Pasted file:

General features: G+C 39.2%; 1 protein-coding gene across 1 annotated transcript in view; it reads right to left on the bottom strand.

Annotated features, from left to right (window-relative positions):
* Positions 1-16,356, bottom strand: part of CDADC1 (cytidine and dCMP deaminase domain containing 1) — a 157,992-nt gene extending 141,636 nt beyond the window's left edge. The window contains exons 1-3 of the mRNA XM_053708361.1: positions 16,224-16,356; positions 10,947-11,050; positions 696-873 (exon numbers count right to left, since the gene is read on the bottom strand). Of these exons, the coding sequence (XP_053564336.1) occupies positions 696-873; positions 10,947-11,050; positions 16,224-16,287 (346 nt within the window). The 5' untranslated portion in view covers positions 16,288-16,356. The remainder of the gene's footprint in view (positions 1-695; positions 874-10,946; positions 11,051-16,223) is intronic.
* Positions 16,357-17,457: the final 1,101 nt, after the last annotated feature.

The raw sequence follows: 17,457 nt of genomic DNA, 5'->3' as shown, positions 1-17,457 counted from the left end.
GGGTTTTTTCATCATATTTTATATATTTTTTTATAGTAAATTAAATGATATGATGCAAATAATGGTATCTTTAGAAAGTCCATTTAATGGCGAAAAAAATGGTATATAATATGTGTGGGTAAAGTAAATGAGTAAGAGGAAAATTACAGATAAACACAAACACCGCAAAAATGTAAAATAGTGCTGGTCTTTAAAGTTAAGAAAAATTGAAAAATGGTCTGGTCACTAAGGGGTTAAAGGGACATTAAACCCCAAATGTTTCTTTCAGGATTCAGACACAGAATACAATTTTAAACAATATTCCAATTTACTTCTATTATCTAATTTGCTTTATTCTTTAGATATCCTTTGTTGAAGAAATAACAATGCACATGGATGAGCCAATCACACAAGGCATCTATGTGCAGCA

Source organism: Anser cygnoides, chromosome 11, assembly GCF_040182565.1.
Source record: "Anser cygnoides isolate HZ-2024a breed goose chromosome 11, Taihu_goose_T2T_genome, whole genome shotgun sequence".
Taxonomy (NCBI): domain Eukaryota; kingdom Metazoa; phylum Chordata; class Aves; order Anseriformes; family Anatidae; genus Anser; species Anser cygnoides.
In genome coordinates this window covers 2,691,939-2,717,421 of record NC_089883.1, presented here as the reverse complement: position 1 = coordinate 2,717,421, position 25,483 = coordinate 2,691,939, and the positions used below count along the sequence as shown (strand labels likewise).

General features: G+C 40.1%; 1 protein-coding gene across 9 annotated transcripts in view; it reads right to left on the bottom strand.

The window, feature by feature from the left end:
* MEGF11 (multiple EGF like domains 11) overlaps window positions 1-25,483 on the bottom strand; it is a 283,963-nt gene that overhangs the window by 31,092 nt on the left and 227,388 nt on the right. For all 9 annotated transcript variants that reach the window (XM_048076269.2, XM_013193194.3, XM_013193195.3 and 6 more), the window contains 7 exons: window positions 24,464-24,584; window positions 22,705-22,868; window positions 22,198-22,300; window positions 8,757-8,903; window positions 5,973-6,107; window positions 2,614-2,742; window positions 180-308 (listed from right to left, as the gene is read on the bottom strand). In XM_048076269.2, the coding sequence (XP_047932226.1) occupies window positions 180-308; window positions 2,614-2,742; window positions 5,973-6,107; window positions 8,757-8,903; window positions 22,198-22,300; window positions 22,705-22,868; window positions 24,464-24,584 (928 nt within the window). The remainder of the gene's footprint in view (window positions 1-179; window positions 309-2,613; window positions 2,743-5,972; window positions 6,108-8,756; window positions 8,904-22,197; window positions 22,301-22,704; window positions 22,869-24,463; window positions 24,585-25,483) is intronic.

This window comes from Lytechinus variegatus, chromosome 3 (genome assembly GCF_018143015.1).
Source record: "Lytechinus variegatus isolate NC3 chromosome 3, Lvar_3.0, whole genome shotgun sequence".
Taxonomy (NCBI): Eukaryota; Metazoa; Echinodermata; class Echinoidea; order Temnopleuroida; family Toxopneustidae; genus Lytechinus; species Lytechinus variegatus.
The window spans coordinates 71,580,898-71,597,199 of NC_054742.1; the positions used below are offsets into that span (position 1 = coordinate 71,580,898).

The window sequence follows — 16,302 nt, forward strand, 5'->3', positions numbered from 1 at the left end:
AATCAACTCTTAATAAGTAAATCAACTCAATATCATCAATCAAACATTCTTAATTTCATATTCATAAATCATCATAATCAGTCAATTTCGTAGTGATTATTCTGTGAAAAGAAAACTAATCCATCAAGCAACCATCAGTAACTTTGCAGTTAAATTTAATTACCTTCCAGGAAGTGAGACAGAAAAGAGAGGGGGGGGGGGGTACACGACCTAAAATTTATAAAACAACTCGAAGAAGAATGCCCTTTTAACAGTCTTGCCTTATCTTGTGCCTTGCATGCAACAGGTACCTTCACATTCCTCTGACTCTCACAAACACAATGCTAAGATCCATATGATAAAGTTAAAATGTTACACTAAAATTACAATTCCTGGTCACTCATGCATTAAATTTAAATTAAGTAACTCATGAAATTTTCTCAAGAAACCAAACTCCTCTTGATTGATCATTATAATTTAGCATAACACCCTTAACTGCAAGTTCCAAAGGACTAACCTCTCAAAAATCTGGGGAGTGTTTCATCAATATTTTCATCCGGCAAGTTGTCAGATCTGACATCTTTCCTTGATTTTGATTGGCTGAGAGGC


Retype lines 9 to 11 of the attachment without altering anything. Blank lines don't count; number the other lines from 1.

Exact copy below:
Taxonomy (NCBI): domain Eukaryota; kingdom Metazoa; phylum Chordata; class Aves; order Anseriformes; family Anatidae; genus Anser; species Anser cygnoides.
In genome coordinates this window covers 2,691,939-2,717,421 of record NC_089883.1, presented here as the reverse complement: position 1 = coordinate 2,717,421, position 25,483 = coordinate 2,691,939, and the positions used below count along the sequence as shown (strand labels likewise).

General features: G+C 40.1%; 1 protein-coding gene across 9 annotated transcripts in view; it reads right to left on the bottom strand.